In the 50s and 60s, many pinball machines were turned off by hitting the bottom board with your palm or your foot. This would lift a pin in the "kick-off" switch, and the game's lights would go out. Pressing a flipper button turned the lights back on, so the machine's power wasn't really off until you unplugged it.
The kick-off switch in my Full House (1966) doesn't work. There's supposed to be a pin that pushes through that plastic base.
But a previous owner drilled a hole in the bottom board and removed the kick-off switch's pin.
I'm guessing they used a pencil or something like that to activate the switch. That's better than beating the bottom of the machine, but you'd have to get on your knees to make it work.
By the 1970's, it was standard practice to have a toggle switch located under the front right corner. This switch is flush with the bottom board. That way it can't be crushed when the cabinet is placed on the ground.
Some collectors won't install a 70's style switch in a 60's cabinet. They want to keep the cabinet as original as possible. I'm not that hard core, and I like knowing the machine is really off when I go to bed. So, I installed a switch.
The first step was to mark the center on a 3" x "5 block of wood and drill a small hole through it. I smeared a thin layer wood glue on both the block and the spot where I wanted the switch. Once the block is in place, I drilled the hole all the way through the cabinet. I used a screw to "clamp" the block of wood in place.
I used a hole saw to drill through the block and the cabinet the following day. To keep the hole neat, I drilled up from the bottom for a bit, and then drill all the way down from the top. Looking at it now, I can see that my plate isn't going to be perfectly centered over the hole. Hindsight is always 20/20.
The toggle switch and switch plate came from Pinball Resource. The four wood screws and wire came from Ace Hardware. I soldered the wires to the switch, and then attached the switch plate with the screws. I'll leave the wood plug for the next owner. They can take the switch out and glue the wood back in if they don't like this modification.
I desoldered the power wire from the fuse block, and soldered it to a switch wire. The other switch wire was soldered to the fuse block. Now the switch can interrupt the flow of electricity to the machine.
Here's the view from the bottom. The plate is a off-centered, but I can fix that if it bothers me. Nah, it doesn't really bother me.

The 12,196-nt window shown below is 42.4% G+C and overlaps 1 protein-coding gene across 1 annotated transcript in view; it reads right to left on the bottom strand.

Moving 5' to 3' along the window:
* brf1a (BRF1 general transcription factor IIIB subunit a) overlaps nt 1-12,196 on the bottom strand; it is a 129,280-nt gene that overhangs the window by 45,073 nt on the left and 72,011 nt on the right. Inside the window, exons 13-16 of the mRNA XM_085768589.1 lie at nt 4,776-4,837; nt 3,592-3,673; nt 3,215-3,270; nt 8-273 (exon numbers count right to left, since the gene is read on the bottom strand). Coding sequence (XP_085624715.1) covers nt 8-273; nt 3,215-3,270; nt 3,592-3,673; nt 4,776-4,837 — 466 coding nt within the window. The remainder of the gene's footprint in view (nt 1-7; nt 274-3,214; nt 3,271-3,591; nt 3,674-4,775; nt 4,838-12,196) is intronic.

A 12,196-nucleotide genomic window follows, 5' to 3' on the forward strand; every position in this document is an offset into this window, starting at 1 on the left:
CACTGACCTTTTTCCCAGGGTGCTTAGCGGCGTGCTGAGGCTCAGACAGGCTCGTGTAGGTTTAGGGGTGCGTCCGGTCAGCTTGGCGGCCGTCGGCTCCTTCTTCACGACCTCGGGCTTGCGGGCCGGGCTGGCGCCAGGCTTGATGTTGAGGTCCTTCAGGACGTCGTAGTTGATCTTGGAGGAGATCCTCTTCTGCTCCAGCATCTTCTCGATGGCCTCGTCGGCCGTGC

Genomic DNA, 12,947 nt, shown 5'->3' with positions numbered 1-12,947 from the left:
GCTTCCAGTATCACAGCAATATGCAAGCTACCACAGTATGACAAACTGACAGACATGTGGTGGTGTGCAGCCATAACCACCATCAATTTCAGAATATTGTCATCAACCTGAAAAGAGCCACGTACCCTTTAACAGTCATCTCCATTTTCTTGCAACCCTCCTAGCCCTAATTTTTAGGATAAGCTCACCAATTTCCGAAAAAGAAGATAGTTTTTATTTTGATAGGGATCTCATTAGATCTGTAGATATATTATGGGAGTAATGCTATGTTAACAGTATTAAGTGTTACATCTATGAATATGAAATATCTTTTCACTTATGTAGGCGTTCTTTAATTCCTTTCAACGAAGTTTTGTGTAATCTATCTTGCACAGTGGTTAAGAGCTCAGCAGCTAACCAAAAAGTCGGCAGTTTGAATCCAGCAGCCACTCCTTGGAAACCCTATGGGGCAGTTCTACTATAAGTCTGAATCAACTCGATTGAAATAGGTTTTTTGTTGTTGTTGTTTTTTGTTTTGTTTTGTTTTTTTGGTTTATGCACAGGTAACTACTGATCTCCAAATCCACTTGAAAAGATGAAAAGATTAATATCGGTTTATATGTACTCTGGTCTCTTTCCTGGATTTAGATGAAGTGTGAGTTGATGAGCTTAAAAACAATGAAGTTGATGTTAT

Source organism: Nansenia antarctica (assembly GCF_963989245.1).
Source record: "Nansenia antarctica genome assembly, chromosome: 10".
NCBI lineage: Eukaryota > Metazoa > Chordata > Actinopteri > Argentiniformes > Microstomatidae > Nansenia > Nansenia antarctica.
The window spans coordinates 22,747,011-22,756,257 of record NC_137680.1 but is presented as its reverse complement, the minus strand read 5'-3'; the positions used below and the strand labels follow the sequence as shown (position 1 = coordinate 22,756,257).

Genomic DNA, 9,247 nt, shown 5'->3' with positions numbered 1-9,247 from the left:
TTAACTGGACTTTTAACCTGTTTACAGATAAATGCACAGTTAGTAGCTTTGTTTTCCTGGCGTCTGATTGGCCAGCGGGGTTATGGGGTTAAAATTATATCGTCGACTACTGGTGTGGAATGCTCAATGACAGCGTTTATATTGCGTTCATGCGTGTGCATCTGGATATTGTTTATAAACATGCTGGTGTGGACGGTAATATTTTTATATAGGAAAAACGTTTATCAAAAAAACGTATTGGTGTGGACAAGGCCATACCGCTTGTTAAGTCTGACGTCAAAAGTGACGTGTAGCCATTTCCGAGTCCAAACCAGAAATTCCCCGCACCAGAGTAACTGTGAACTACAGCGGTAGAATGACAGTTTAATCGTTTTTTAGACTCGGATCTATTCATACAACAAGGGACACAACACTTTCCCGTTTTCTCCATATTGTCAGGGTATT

Fixing the weak flippers with this rebuild kit from Pinball Resource was next. Most of the parts were easy to install.
I was intimidated to tackle the flipper switches. The right flipper switch was okay. I was using a jump wire in place of a broken wire. That was enough to test the machine.
The left flipper switch was a mess. Solder joints were broken. The two left switch blades were bent permanently closed, and the constant current caused them to burn and break. This also made the flipper coil overheat. The contacts on the right switch blades were facing the wrong direction, and one blade was missing the plastic blade lifter.
I had to buy new blades, contacts, separators, and a lifter to create a new switch from scratch. After that, I had to solder it together. This new switch looks and works much better. Whew.
The right flipper switch is also done.
Hitting the ball to the top of the play field is no longer a problem, but both flippers are a tad "buzzy." That's just an adjustment issue, though. It will get figured out.
Since I could play my Full House, it was now time to set the points needed to earn free games. All you have to do is decide on the score, and then connect the corresponding colored wire to the right connection slot.
There's a guide inside the backbox to help you.
Setting the scores was a snap once Daphne helped me mark the red, blue, yellow, and green wires.
Hey! I've got functional pinball machine! It's a lot more fun to play than I anticipated, too.
I could call it good, and go looking for another project, but I don't like the plain cabinet. It needs graphics.
I haven't painted a pinball machine before, so this is uncharted territory. But there's a first time for everything.
Step one is to take everything apart, again.